Best of the Bay 2003

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| Best of the Bay Bay Life | Arts & Entertainment | Edibles |
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And the Winners Are…
Arts & Entertainment

Best Art Gallery
Readers’ Choice: Main Street Gallery, Prince Frederick
“I feel it’s our aura that makes our gallery special,” says Nancy Collery, owner of our readers’ favorite art gallery, Main Street Gallery in Prince Frederick. “It has a wonderful sense of intimacy. A visit to our gallery is a visit to our home. We take true delight in the art we sell, and we respect the artists who create it.”

Readers say they like the quality, uniqueness and diversity of the art at Main Street. From visitors Collery hears “wonderful things about how relaxed and refreshed they feel as soon as they walk in. They love it that they can expect something new and different each time they drop by.”

If you’re a new visitor, Collery says, “Expect pleasure; expect fun; expect a joyful perspective on life, love and the pursuit of happiness through art.”

Editors’ Choice: MFA Gallery on the Circle
Maryland Federation of Art is 40 years old, but its MFA Circle Gallery in Annapolis shows art that is perennially fresh. In a town self-conscious of its history, member-artists remind viewers that there’s much more to art than images of workboats, sailboats and views of the State Capitol from City Dock.

Maryland Federation of Art is a gallery and more than a gallery. First, it’s an alliance of artist-members. Prospective members of the Federation don’t need to show a portfolio, but membership is no guarantee of getting work into MFA Gallery shows. Solo and small-group shows proposed by members must pass a review committee of fellow MFA members. National shows, juried by one or more independent artists or curators, can attract as many as 1,200 submissions for as few as 20 slots.

Circle Gallery manager Joel Persels finds great strength in the Federation’s ability to support both emerging and mature artists.

“MFA creates a great platform,” he says.

Best Bay Writer
Readers’ Choice: Bill Burton
Love him or hate him, but Bill Burton is the man. Why? He writes like you and he are talking over a cup of coffee or the backyard fence.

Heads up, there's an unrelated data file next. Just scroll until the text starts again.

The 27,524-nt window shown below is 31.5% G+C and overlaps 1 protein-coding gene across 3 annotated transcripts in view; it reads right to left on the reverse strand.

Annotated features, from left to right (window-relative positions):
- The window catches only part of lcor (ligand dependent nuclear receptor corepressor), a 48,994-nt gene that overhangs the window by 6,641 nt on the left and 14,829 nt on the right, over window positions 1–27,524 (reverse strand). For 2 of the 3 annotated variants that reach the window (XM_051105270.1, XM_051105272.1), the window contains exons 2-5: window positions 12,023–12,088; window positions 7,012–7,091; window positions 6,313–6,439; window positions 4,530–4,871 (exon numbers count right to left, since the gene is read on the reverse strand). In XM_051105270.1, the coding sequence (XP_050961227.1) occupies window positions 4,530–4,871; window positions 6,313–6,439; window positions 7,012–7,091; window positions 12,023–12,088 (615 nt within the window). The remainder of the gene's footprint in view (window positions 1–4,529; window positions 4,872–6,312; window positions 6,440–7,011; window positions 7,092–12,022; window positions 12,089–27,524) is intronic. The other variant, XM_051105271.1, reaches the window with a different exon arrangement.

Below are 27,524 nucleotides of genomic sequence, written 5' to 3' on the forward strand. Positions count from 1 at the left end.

At 76 Burton remains the premier outdoors writer in Chesapeake Country, more prolific than writers half his age.

We attribute a good measure of Bay Weekly’s appeal — thus our success — to Bill Burton’s presence in our pages.

He’s been on our masthead and pages since issue Number Five. Then newly retired from Baltimore’s Evening Sun, he saw the promise in the bright new idea we then called New Bay Times. For most of our 507 issues, he’s brought us a strength and sagacity envied by papers many times our age.

In his long career, Burton has turned his hand to political and news reporting, radio and television, books and outdoors journals.

The New England native broke into journalism with the Plainfield News at Goddard College in Vermont, where he published his first article, a special edition on a fire that destroyed the town’s biggest business. He also carried the paper to the printer and sold it on the street for five cents a copy.

Burton did a stint in Alaska, but he found the “best job in the world” with The Evening Sun. He created it himself. In his own words:

When I got discharged from the Navy Seabees, I was told I’d have to have a sedentary job all my life. I didn’t believe them and wanted to build myself up. I went home to Vermont to recuperate by hunting and fishing.

Then I took journalism at Goddard College on the G.I. Bill. My second semester I was made editor of the paper. My third semester, they opened a radio station in Montpelier, and as a disabled veteran, I got paid full-time as a journeyman. In a year I was a full-fledged journalist. After a couple of years, I switched to newspapers.

I had a bunch of outdoors notes people had sent that I put together in a column, “Outdoor Trails and Tales,” and I wrote that periodically. Outdoors writing was not big at the time, but wherever I was, I wrote an outdoors column as an extra, until in 1956 The Sun hired me on full time as an outdoors reporter. I’ve been a full-time outdoors reporter for 45 years.

Living the life he writes about, Burton has fished with two presidents, backpacked the Appalachian Trail in a windchill of 96 below, flown over Arctic tundra to check on migratory birds, hunted game big and small — and fished most every drop of water in Maryland.

Editors’ Choice: C.D. Dollar
For the better part of 10 years, Chris Dollar has written for Bay Weekly, bringing to our readers stories of rod and reel, gun and retriever. Such stories launched the careers of an earlier generation of outdoors writers, most notably to Bay Weekly readers Bill Burton, who came to The Evening Sun 40-some years ago when fishing parties returned knee-deep amid the day’s catch.

In his early years with Bay Weekly, Dollar wrote as sportsman and angler, and well-versed for that he was. A native of Chesapeake Country, Dollar has fished and hunted most of its land and waters, and he moonlights as a fishing guide.

But Dollar’s voice has evolved, and in it you hear a message loud and clear. Long gone are the Bay’s glory days, and the Bay today is hurting.